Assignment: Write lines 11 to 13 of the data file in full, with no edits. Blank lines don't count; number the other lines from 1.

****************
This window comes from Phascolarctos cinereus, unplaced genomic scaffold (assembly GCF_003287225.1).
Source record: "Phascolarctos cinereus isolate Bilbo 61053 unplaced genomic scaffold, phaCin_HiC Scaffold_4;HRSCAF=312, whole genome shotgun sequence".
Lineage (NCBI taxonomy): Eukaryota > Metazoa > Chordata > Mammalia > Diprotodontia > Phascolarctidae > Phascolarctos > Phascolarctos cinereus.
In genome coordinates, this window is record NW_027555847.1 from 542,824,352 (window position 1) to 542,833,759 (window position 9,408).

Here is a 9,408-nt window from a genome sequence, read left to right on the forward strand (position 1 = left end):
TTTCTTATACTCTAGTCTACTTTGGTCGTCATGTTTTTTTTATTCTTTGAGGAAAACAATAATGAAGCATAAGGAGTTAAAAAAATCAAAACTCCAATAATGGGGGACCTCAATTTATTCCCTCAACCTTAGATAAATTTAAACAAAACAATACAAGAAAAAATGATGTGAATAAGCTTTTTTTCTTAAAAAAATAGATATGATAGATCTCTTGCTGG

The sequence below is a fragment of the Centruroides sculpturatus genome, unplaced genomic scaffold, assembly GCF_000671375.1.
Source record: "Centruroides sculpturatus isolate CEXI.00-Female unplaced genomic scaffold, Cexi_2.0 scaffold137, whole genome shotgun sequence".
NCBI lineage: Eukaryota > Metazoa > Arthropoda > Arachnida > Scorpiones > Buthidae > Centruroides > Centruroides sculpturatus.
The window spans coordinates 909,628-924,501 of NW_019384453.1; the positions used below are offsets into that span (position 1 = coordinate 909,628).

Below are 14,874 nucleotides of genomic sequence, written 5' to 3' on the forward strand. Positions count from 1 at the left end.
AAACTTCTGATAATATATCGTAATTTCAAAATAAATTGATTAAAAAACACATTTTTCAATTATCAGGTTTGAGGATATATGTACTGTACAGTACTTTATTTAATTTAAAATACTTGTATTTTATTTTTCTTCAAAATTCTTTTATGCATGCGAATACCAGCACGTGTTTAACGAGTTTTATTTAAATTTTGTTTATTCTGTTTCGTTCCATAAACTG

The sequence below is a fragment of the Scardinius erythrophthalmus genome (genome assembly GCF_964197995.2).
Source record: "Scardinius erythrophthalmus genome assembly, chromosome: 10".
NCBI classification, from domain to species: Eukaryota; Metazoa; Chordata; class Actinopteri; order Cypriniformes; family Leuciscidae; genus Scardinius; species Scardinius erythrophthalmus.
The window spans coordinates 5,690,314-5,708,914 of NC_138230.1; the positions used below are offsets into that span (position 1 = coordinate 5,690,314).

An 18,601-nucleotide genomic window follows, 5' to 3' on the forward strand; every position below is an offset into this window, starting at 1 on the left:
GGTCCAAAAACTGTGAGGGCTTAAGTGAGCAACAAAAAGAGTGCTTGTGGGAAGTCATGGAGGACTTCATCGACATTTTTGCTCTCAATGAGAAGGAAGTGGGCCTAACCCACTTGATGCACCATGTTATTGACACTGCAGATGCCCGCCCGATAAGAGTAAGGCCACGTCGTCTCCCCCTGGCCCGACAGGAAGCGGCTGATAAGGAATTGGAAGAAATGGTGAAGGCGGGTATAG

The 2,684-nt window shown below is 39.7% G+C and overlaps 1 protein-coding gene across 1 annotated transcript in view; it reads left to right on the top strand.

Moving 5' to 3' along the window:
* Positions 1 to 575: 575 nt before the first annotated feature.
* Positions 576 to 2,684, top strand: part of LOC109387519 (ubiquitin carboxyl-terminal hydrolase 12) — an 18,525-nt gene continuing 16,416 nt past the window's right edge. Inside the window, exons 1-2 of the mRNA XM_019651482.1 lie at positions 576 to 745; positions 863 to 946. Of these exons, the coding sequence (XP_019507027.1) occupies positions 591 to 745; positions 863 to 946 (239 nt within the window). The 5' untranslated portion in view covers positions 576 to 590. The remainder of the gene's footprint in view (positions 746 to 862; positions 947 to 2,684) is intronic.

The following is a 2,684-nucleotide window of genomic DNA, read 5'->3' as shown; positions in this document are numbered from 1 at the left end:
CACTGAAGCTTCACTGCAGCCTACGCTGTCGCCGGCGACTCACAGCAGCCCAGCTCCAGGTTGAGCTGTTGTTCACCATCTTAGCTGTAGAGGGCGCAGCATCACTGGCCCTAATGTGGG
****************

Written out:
Below are 14,874 nucleotides of genomic sequence, written 5' to 3' on the forward strand. Positions count from 1 at the left end.
AAACTTCTGATAATATATCGTAATTTCAAAATAAATTGATTAAAAAACACATTTTTCAATTATCAGGTTTGAGGATATATGTACTGTACAGTACTTTATTTAATTTAAAATACTTGTATTTTATTTTTCTTCAAAATTCTTTTATGCATGCGAATACCAGCACGTGTTTAACGAGTTTTATTTAAATTTTGTTTATTCTGTTTCGTTCCATAAACTG

The sequence below is a fragment of the Scardinius erythrophthalmus genome (genome assembly GCF_964197995.2).